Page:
Are we also likely to see COVID rent suspension clauses in leases going forward? - Boodle Hatfield

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29 Sep 2020

Are we also likely to see COVID rent suspension clauses in leases going forward?

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Could landlords go further to support restaurant / pub / nightclub tenants? Some tenants might suggest that landlords agree (either on a lease renewal or in a deed of variation to a current lease) that rent will be suspended in the event of governmental restrictions on trading.

However, this type of clause could prove tricky for landlords. An institutional landlord or a landlord who is hoping to sell their reversionary interest to institutional landlord, will be wary of such a clause. Institutional landlords are looking for a guaranteed income stream; this type of provision would fly in the face of that certainty.

This type of clause could also be a barrier to securing finance or might put the landlord in breach of their existing bank facility.  Any bank would be concerned about how the landlord's debt would be serviced during a period of rent suspension. For completeness, this differs from a period of rent suspension due to the occurrence of insured damage, as that risk is mitigated by the loss of rent insurance commonly taken out by landlords.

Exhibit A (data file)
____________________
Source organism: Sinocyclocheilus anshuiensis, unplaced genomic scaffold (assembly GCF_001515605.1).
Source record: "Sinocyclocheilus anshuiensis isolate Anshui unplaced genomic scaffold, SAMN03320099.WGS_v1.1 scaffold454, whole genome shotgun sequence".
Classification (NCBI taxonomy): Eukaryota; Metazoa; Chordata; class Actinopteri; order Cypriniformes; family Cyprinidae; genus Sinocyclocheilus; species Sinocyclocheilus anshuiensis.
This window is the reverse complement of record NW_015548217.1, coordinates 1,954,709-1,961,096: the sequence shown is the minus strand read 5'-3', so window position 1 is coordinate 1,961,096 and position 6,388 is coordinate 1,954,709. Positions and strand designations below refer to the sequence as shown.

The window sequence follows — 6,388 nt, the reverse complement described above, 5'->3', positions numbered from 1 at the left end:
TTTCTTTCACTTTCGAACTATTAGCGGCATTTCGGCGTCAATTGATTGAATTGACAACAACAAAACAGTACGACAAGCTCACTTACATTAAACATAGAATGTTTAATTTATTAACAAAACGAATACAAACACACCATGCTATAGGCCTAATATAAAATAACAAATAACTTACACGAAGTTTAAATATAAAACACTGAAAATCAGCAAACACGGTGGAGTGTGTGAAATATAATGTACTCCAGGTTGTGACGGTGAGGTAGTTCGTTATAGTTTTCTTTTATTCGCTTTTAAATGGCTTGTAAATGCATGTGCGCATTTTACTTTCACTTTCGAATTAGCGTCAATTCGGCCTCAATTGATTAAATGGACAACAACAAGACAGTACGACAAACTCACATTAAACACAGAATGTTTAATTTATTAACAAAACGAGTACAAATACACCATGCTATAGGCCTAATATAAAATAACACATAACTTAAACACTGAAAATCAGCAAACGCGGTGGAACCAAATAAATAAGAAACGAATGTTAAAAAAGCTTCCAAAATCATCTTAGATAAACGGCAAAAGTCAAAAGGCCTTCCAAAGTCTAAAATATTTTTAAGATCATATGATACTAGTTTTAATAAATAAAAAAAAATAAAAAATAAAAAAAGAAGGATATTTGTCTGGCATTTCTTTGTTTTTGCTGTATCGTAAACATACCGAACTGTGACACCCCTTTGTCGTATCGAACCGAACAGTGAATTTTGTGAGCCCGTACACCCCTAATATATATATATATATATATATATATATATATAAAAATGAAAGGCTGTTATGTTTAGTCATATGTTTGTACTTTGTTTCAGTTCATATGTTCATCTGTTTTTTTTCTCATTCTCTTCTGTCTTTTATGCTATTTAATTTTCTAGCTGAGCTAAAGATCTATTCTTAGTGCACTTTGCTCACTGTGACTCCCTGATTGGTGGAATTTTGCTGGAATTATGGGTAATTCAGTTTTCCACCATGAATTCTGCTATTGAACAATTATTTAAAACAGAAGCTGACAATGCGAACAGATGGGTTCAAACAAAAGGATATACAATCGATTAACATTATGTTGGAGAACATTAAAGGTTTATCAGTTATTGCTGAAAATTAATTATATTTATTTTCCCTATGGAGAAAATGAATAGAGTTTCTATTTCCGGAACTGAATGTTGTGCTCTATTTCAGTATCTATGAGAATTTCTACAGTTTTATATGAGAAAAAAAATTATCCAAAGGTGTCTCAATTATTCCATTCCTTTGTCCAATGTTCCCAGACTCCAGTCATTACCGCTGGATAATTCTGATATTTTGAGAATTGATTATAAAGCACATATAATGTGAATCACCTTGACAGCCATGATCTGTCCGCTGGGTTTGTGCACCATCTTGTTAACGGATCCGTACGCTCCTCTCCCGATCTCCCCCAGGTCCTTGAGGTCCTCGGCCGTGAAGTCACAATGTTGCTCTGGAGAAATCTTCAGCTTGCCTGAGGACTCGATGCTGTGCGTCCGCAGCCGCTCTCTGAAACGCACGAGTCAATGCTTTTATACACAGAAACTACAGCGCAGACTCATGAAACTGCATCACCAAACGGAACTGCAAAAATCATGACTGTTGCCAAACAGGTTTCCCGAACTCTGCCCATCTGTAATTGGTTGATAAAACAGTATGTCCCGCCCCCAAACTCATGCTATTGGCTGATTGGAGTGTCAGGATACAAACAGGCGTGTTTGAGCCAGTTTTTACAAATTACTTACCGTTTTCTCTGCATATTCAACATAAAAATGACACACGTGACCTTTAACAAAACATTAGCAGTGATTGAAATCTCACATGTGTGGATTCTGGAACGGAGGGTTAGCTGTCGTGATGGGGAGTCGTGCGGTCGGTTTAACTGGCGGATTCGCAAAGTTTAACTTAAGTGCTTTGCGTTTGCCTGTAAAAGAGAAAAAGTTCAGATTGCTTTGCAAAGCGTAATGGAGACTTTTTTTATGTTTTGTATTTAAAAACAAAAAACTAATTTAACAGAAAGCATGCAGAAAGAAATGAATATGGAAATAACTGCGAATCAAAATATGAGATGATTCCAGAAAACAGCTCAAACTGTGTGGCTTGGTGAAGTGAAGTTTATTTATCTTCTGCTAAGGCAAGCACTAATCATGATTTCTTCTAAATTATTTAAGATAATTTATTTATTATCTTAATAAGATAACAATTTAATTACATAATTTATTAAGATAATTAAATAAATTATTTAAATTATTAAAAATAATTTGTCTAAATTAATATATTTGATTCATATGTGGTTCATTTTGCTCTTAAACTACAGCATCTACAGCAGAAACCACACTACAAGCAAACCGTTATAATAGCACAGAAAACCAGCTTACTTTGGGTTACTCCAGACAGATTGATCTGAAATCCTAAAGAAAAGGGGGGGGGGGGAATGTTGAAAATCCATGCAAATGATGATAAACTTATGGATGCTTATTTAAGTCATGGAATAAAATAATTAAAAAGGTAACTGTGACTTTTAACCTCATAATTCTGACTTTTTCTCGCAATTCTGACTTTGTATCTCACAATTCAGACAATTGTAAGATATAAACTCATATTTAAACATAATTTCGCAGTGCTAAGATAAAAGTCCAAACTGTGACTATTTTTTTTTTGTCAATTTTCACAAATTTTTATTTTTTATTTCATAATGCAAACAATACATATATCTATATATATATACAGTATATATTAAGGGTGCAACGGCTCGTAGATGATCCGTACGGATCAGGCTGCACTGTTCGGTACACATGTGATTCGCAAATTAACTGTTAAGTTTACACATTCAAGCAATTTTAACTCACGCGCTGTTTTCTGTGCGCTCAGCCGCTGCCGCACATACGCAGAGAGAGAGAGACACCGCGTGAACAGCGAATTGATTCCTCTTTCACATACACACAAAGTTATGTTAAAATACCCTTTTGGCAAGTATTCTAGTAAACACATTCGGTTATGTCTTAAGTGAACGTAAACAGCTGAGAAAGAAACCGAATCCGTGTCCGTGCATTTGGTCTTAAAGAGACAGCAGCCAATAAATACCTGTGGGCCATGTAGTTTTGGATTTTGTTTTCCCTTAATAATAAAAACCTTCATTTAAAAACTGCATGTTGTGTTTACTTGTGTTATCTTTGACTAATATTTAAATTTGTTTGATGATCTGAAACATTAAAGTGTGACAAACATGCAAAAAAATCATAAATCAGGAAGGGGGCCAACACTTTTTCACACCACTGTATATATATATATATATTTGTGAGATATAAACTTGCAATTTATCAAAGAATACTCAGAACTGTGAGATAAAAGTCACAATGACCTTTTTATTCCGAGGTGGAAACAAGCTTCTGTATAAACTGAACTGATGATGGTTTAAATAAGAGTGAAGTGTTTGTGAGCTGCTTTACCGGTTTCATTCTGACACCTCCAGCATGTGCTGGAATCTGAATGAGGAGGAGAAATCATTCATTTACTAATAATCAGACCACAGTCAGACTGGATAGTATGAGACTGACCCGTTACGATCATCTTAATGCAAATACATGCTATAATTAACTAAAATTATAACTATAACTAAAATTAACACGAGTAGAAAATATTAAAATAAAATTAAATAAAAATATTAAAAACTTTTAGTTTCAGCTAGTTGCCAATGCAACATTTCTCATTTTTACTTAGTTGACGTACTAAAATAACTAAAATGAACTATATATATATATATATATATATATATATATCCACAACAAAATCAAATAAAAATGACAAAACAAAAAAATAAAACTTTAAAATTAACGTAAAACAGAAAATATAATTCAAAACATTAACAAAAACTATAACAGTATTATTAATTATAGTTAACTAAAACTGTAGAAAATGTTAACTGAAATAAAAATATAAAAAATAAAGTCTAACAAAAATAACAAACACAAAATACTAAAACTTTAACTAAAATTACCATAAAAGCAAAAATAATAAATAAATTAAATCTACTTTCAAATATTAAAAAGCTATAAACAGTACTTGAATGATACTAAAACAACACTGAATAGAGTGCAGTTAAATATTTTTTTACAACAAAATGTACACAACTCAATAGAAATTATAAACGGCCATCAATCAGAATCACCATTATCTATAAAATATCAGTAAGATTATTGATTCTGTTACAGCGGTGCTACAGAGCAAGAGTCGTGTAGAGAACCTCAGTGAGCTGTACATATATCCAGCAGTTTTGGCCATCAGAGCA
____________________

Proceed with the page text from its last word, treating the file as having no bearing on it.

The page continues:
We are therefore unlikely to see leases with a clause to suspend rent where there are governmental restrictions on trading. Instead, landlords are likely to opt to have the discretion to agree a rent suspension / postponement where they see fit. Tenants should communicate early with landlords where they anticipate difficulties paying rent due to governmental restrictions, as they have been doing in recent months.

On the whole, landlords had been supportive of tenants, but around 20% to 30% had been trying to put pressure on tenants to pay even if they couldn’t afford it, RSM partner Damian Webb said. “That is unhelpful because it means the good landlords end up subsidising the bad ones.” He agreed that the leisure sector in particular would see a widespread shift to turnover leases. “If you had said to landlords in January that they would have to accept rents amounting to 3-5% of turnover with a series of ratchets, they would have told you where to go,” he said. “But anything that happened before COVID is irrelevant now.”

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